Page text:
Years ago the judges tended to ‘gut’ anti avoidance provisions such as a very old section 108 then a Section 99 etc etc. Judicial attitudes have changed significantly over the years from the Law Lords down. In the past Parliaments intentions and ‘purpose’ meant little – now they mean everything.

    It was not that long ago that if a lawyer in court or the judge referred to Hansard or Select Committee reports without the Speaker’s approval, that was a contempt of Parliament. Several years the Speaker ruled that there was no objection to courts referring to such material and NZ Parliament quickly followed suit. Such references are now commonplace.

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  26. MM (5 comments) says:

    So I have my money on deposit and instead I put it in a PIE. What’s the commercial purpose? To make an investment with the best possible tax treatment? Yes, surely?

    That’s what the banks were doing – making an investment with the best possible tax treatment. The IRD drafted legislation that said you can deduct your interest costs REGARDLESS OF WHETHER YOU EARN EXEMPT DIVIDENDS. So the banks entered into these investments (which is what banks do). Sorry, but I don’t see how that’s different to investing in a PIE. Someone at IRD underestimated the financial cost of these transactions. Their fuck up, not the banks’. Not to mention the positive binding rulings the IRD gave on the transactions that were identical, except paid tax in NZ.

    Parliament’s purpose is what exactly? The Parliament that came up with the anti avoidance provision? The interest deductibility rules? The conduit rules? Should we go back and ask each MP what they think of the transactions?

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  27. wreck1080 (5,020 comments) says:

    Peterwn, I’m still confused about this tax avoidance stuff.

    I saw a tax lawyer a few years ago, and he recommended a method to get around the 80/20 attribution rule. This basically involved me paying a friend a large amount of cash, and him paying me the same amount back.

    It sounded dodgy to me, so I didn’t go through with it. But, according to the expensive lawyer (part of a large law firm) it was a completely legal way to lessen my tax payable. But, under your definition it would not be legal as there was no real commercial purpose other than to avoid tax.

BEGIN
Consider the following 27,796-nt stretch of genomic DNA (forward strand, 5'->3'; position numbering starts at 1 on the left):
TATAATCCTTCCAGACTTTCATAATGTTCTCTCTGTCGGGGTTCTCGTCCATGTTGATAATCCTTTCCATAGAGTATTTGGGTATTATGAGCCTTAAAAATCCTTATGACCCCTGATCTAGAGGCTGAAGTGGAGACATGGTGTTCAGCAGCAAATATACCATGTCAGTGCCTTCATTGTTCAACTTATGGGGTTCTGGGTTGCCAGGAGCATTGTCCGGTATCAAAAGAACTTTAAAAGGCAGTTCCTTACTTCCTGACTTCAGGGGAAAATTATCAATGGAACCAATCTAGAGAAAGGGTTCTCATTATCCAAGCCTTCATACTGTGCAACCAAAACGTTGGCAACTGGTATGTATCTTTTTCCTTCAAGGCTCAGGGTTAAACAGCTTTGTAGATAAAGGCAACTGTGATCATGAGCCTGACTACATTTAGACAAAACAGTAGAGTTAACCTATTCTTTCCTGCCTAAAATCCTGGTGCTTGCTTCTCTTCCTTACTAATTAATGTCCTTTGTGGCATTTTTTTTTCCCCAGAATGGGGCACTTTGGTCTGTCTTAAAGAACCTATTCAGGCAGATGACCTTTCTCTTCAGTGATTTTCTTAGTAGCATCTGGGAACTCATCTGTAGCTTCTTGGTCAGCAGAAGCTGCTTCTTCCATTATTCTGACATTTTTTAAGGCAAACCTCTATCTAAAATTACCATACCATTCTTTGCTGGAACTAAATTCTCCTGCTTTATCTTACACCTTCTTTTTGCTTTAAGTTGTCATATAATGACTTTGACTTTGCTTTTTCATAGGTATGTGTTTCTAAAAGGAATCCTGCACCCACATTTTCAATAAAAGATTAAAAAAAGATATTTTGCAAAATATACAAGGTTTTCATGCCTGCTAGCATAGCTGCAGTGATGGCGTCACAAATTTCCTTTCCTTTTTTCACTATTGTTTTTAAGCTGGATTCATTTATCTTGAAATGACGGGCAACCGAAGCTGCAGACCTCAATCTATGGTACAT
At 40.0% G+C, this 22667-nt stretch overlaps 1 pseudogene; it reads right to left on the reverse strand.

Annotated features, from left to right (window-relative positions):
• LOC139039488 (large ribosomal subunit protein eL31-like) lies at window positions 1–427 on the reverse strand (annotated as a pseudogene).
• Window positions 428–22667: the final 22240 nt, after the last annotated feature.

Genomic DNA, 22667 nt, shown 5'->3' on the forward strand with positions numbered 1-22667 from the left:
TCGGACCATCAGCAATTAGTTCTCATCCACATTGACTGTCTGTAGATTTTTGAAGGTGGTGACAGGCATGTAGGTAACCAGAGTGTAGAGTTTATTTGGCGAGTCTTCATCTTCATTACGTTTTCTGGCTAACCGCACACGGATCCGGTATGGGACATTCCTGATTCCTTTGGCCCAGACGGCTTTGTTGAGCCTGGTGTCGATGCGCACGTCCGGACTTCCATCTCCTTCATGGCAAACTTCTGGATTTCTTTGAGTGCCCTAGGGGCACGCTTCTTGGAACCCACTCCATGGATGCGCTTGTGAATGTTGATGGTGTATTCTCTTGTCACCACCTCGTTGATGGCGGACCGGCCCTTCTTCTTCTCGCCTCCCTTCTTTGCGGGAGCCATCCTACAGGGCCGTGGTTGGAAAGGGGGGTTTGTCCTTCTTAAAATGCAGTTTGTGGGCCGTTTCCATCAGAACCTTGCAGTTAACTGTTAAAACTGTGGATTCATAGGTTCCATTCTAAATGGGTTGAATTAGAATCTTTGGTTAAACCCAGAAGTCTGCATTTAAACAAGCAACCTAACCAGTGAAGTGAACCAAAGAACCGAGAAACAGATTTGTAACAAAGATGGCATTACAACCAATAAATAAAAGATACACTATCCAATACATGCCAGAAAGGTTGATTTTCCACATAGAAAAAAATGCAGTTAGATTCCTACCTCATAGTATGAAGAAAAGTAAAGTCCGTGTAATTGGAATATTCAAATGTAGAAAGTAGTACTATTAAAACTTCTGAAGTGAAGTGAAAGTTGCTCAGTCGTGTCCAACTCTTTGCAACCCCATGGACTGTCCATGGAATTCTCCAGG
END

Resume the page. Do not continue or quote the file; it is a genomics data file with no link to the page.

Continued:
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  28. peterwn (4,291 comments) says:

    wreck1080 – I would agree that it sounds dodgy and may well have relied on being under IRD’s radar. Now there is this (allegedly) smart commercial lawyer who used to be a partner in one of the big firms and left to form his own firm with another guy. He concocted the Trinity scheme and at IRD’s and Venning J’s hands it turned to custard big time leaving many investors wailing and gnashing their teeth, I think some will have to declare bankrupcy. That lawyer just did not see it coming. If hat is not enough he has to fork out about $1M costs following an unsuccessful legal spat with Westpac on another matter. The judge was so unimpressed he awarded Westpac indemnity costs (ie nearly ‘full’ costs) than a portion usually awarded, and the Appeal Court upheld this.

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  29. Tauhei Notts (2,367 comments) says:

    I think the case that involved, I think, an orthopaedic surgeon practising in a company structure, could signify a change in the judiciary’s attitude to tax avoidance. The case I am referring to seemed to overule case W33 from the Taxation Review Authority. I always thought that Case W33 was silly. And more so as it only arose from that sullen Cullen’s envy tax.
    A flat tax rate; it would be so much easier.

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  30. wreck1080 (5,020 comments) says:

    What happened to the days when a tax loophole was a tax loophole?

    Flat tax would be brilliant. As would removing tax on savings.

    Lift GST to compensate and then I will be happy.